The coolant having been taken in through the intake port 30 is then taken into the intake chambers 27a and 27b directly through the second intake passage by bypassing the crankcase 7, becomes compressed while still containing oil and is let out to the outside of the compressor in the refrigerating cycle in the compressed state. However, as this coolant circulates through the refrigerating cycle and is taken back into the compressor, part of it will be distributed into the first intake passage to undergo oil separation. Thus, as this process is repeated, oil circulating in the refrigerating circuit becomes separated with a high level of reliability and is retained in the crankcase.

It is to be noted that the pistons 17 each include projections 17b that are allowed to project through the outlet holes 3b and 5b, formed at the ends thereof at positions corresponding to the positions of the outlet holes 3b and 5b at the valve plates 3 and 5. As a result, the dead volume in the outlet holes 3b and 5b at the valve plates 3 and 5 (the remaining volumetric capacity in the compression spaces not used for outlet when the pistons assume the top dead center point, is reduced, which makes it possible to minimize the extent to which the performance is compromised due to re-expansion of the compressed gas.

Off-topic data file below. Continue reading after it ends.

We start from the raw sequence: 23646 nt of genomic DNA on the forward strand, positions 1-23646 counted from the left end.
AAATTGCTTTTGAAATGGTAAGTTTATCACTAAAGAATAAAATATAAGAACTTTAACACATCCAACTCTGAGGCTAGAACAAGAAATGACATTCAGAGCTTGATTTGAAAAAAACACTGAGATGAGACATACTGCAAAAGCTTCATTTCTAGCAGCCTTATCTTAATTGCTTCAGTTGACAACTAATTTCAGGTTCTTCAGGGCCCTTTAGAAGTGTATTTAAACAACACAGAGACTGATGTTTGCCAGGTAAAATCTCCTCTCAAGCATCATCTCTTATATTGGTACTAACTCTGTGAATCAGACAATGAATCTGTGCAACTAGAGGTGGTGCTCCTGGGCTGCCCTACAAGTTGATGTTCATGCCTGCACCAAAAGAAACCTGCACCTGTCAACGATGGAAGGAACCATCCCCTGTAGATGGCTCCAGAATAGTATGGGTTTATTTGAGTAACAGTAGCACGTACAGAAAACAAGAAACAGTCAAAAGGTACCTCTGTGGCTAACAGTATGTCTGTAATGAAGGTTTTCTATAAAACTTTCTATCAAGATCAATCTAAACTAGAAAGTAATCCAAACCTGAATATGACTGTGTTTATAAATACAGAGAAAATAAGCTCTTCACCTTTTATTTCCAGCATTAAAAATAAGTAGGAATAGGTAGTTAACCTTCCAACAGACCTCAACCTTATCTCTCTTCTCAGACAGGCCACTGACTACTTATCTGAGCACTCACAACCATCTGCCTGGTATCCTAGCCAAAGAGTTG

According to research findings obtained by the inventor, the flow velocity at the inflow-side radial hole 32b at the shaft 12 is optimally controlled to avoid a reduction in the oil separation performance by forming the passing hole 34 constituting the restricting portion 40 in the first intake passage so that its passage section does not exceed an equivalent of a hole of approximately 7 mm in diameter and regulating the quantity of coolant flowing through the first intake passage so that it does not exceed approximately 30% of the entire quantity of coolant flowing in through the intake port 30 (the entire quantity of coolant taken into the compressor). The findings indicate that the presence of such a restricting portion ultimately allows oil to be retained in the crankcase 7 with a high level of reliability.